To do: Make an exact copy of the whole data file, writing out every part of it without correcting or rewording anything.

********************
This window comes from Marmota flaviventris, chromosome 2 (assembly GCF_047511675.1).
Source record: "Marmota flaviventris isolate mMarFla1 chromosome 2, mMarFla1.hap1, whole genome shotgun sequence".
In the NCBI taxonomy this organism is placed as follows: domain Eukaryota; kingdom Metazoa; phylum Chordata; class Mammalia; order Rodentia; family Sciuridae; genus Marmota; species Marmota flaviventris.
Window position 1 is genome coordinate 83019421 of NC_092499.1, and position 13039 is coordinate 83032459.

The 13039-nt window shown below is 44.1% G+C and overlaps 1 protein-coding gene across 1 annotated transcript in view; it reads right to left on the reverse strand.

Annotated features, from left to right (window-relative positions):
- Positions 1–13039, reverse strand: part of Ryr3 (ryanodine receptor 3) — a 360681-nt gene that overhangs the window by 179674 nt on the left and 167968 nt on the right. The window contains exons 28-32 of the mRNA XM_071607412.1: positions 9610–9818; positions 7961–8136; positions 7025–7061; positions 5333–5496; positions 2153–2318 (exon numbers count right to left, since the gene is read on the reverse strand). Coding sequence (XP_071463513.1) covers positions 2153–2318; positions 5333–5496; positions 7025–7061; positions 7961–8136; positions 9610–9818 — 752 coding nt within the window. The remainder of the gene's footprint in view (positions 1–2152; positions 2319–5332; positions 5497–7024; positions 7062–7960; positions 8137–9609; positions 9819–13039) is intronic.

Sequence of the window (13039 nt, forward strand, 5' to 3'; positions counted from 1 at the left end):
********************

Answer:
This window comes from Marmota flaviventris, chromosome 2 (assembly GCF_047511675.1).
Source record: "Marmota flaviventris isolate mMarFla1 chromosome 2, mMarFla1.hap1, whole genome shotgun sequence".
In the NCBI taxonomy this organism is placed as follows: domain Eukaryota; kingdom Metazoa; phylum Chordata; class Mammalia; order Rodentia; family Sciuridae; genus Marmota; species Marmota flaviventris.
Window position 1 is genome coordinate 83019421 of NC_092499.1, and position 13039 is coordinate 83032459.

The 13039-nt window shown below is 44.1% G+C and overlaps 1 protein-coding gene across 1 annotated transcript in view; it reads right to left on the reverse strand.

Annotated features, from left to right (window-relative positions):
- Positions 1–13039, reverse strand: part of Ryr3 (ryanodine receptor 3) — a 360681-nt gene that overhangs the window by 179674 nt on the left and 167968 nt on the right. The window contains exons 28-32 of the mRNA XM_071607412.1: positions 9610–9818; positions 7961–8136; positions 7025–7061; positions 5333–5496; positions 2153–2318 (exon numbers count right to left, since the gene is read on the reverse strand). Coding sequence (XP_071463513.1) covers positions 2153–2318; positions 5333–5496; positions 7025–7061; positions 7961–8136; positions 9610–9818 — 752 coding nt within the window. The remainder of the gene's footprint in view (positions 1–2152; positions 2319–5332; positions 5497–7024; positions 7062–7960; positions 8137–9609; positions 9819–13039) is intronic.

Sequence of the window (13039 nt, forward strand, 5' to 3'; positions counted from 1 at the left end):